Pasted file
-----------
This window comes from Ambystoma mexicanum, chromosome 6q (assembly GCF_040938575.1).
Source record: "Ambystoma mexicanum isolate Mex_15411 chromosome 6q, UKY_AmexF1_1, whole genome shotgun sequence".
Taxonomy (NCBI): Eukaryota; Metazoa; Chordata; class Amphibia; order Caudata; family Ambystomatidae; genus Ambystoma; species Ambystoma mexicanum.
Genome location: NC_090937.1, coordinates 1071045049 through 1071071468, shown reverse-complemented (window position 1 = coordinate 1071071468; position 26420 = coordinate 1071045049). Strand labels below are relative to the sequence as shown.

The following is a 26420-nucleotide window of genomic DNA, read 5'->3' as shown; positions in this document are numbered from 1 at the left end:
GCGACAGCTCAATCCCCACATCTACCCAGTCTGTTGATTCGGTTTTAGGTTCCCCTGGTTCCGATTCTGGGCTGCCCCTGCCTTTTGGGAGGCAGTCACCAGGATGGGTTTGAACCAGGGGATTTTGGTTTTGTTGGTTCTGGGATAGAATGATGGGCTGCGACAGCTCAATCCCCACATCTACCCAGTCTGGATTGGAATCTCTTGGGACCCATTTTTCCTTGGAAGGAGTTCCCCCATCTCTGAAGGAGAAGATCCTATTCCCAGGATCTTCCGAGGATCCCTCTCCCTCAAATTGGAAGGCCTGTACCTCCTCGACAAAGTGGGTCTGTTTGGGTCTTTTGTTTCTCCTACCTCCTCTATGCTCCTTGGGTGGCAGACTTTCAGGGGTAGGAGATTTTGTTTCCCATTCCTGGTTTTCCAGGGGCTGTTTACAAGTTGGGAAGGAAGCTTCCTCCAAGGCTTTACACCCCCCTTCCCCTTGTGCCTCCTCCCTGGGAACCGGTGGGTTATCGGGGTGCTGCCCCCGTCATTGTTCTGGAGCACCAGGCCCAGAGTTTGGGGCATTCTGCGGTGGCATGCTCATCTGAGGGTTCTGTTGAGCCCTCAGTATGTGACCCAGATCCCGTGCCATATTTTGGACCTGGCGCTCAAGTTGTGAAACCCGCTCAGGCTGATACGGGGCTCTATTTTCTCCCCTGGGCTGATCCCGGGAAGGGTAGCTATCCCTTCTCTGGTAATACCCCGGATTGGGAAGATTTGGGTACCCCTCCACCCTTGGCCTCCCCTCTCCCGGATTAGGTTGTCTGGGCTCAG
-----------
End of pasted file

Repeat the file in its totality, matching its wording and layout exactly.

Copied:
This window comes from Ambystoma mexicanum, chromosome 6q (assembly GCF_040938575.1).
Source record: "Ambystoma mexicanum isolate Mex_15411 chromosome 6q, UKY_AmexF1_1, whole genome shotgun sequence".
Taxonomy (NCBI): Eukaryota; Metazoa; Chordata; class Amphibia; order Caudata; family Ambystomatidae; genus Ambystoma; species Ambystoma mexicanum.
Genome location: NC_090937.1, coordinates 1071045049 through 1071071468, shown reverse-complemented (window position 1 = coordinate 1071071468; position 26420 = coordinate 1071045049). Strand labels below are relative to the sequence as shown.

The following is a 26420-nucleotide window of genomic DNA, read 5'->3' as shown; positions in this document are numbered from 1 at the left end:
GCGACAGCTCAATCCCCACATCTACCCAGTCTGTTGATTCGGTTTTAGGTTCCCCTGGTTCCGATTCTGGGCTGCCCCTGCCTTTTGGGAGGCAGTCACCAGGATGGGTTTGAACCAGGGGATTTTGGTTTTGTTGGTTCTGGGATAGAATGATGGGCTGCGACAGCTCAATCCCCACATCTACCCAGTCTGGATTGGAATCTCTTGGGACCCATTTTTCCTTGGAAGGAGTTCCCCCATCTCTGAAGGAGAAGATCCTATTCCCAGGATCTTCCGAGGATCCCTCTCCCTCAAATTGGAAGGCCTGTACCTCCTCGACAAAGTGGGTCTGTTTGGGTCTTTTGTTTCTCCTACCTCCTCTATGCTCCTTGGGTGGCAGACTTTCAGGGGTAGGAGATTTTGTTTCCCATTCCTGGTTTTCCAGGGGCTGTTTACAAGTTGGGAAGGAAGCTTCCTCCAAGGCTTTACACCCCCCTTCCCCTTGTGCCTCCTCCCTGGGAACCGGTGGGTTATCGGGGTGCTGCCCCCGTCATTGTTCTGGAGCACCAGGCCCAGAGTTTGGGGCATTCTGCGGTGGCATGCTCATCTGAGGGTTCTGTTGAGCCCTCAGTATGTGACCCAGATCCCGTGCCATATTTTGGACCTGGCGCTCAAGTTGTGAAACCCGCTCAGGCTGATACGGGGCTCTATTTTCTCCCCTGGGCTGATCCCGGGAAGGGTAGCTATCCCTTCTCTGGTAATACCCCGGATTGGGAAGATTTGGGTACCCCTCCACCCTTGGCCTCCCCTCTCCCGGATTAGGTTGTCTGGGCTCAG